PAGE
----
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Latvian pensioner loses discrimination challenge

16 March 2011

Limiting state pension credit to people with the right to reside in the UK or Ireland does not amount to discrimination, the Supreme Court has ruled.

The court heard that a Latvian pensioner, aged 72, claimed the restriction directly discriminated against her on the grounds of nationality. She came to the UK as an asylum seeker in 2000, four years before Latvia joined the EU.

Galina Patmalniece said she would be persecuted if she remained in Latvia because she was an ethnic Russian. Her asylum application was rejected but no steps were taken to remove her from the UK.

Giving the leading judgment in Patmalniece v Secretary of State for Work and Pensions [2011] UKSC 11, Lord Hope said the parties agreed that direct and indirect indiscrimination in entitlement to state pension credit on the grounds of nationality were unlawful under article 3(1) of EU Regulation 1408/71.

Patmalniece argued that the requirement for the credit that claimants had a right to reside in the UK was automatically met by UK nationals and excluded the nationals of all other member states apart from Ireland.

However, the Court of Appeal unanimously ruled that conditions for entitlement to state pension credit in the UK were not overtly based on the nationality of the claimant because other EU nationals could satisfy the right to reside test.

Giving the leading judgment, Moses LJ held that indirect discrimination in this case was justified on grounds independent of nationality.

Lord Hope said the approach taken by the ECJ to the issue was set out in the ECJ decision in Bressol v Gouvernement de la Communauté Française [2010] 3 CMLR 559.

He said the Belgian legislation involved in that case was similar in structure to regulation 2 of the State Pension Credit Regulations 2002.

Lord Hope said Bressol showed the regulation was not directly discriminatory on the grounds of nationality.

“But it puts nationals of other member states at a particular disadvantage, so it is indirectly discriminatory. As such, to be lawful, it has to be justified.”

The deputy president of the Supreme Court said the secretary of state’s justification “lies in his wish to prevent exploitation of welfare benefits by people who come to this country simply to live off benefits without working here”.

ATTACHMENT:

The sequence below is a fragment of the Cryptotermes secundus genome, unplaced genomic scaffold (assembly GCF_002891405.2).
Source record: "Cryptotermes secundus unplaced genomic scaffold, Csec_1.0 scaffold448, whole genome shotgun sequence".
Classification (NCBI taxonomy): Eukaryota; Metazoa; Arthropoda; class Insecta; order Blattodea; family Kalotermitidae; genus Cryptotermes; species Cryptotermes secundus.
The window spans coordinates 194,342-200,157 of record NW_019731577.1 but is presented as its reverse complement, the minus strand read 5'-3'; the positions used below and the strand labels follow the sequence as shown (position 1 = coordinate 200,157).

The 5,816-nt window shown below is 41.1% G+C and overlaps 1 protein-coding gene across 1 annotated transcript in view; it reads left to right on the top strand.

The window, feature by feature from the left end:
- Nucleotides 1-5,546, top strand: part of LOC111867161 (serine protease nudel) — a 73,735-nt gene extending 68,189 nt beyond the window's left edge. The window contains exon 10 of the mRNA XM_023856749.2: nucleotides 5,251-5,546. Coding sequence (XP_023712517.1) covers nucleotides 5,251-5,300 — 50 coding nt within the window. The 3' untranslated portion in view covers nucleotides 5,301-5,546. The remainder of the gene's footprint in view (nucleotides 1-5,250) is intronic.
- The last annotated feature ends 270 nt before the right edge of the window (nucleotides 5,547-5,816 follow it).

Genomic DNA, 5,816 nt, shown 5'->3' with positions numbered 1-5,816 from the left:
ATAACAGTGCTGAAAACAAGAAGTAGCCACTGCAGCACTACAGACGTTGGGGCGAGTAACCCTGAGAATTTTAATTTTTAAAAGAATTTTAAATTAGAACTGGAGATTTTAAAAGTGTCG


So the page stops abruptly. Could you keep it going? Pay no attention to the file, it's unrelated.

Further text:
He said that the Advocate General’s opinion in a further ECJ case, Trojani v Centre Public d’Aide Sociale de Bruxelles [2004] 3 CMLR 820, suggested it was “open to member states to say that economical or social integration is required” before giving access to their social assistance systems.

Lord Hope held that the secretary of state had provided a sufficient justification.

He added that for “economic, historical and social reasons Ireland is simply different from the other member states”.

The deputy president dismissed the appeal. Lords Rodger and Brown and Lady Hale agreed, but Lord Walker dissented.

Kathy Meade, solicitor at Tower Hamlets Law Centre, said Galina Patmalniece had worked for 40 years in Latvia and contributed to their social security scheme. She needed the pension credit to top up her Latvian pension, which was worth only around £50 per week.

“We accepted that under domestic law she was not entitled to the credit, but we argued that under EU regulations excluding her was direct discrimination,” Meade said.

She said a ruling in favour of Patmalniece would have had a wide impact on other EU nationals.

“Anyone who was not working in the UK or self-supporting would have been in the same position as Galina.”

A spokeswoman for the Department of Work and Pensions said she was pleased the Supreme Court had confirmed the Court of Appeal’s decision in favour of the department.

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Clinical negligence Pensions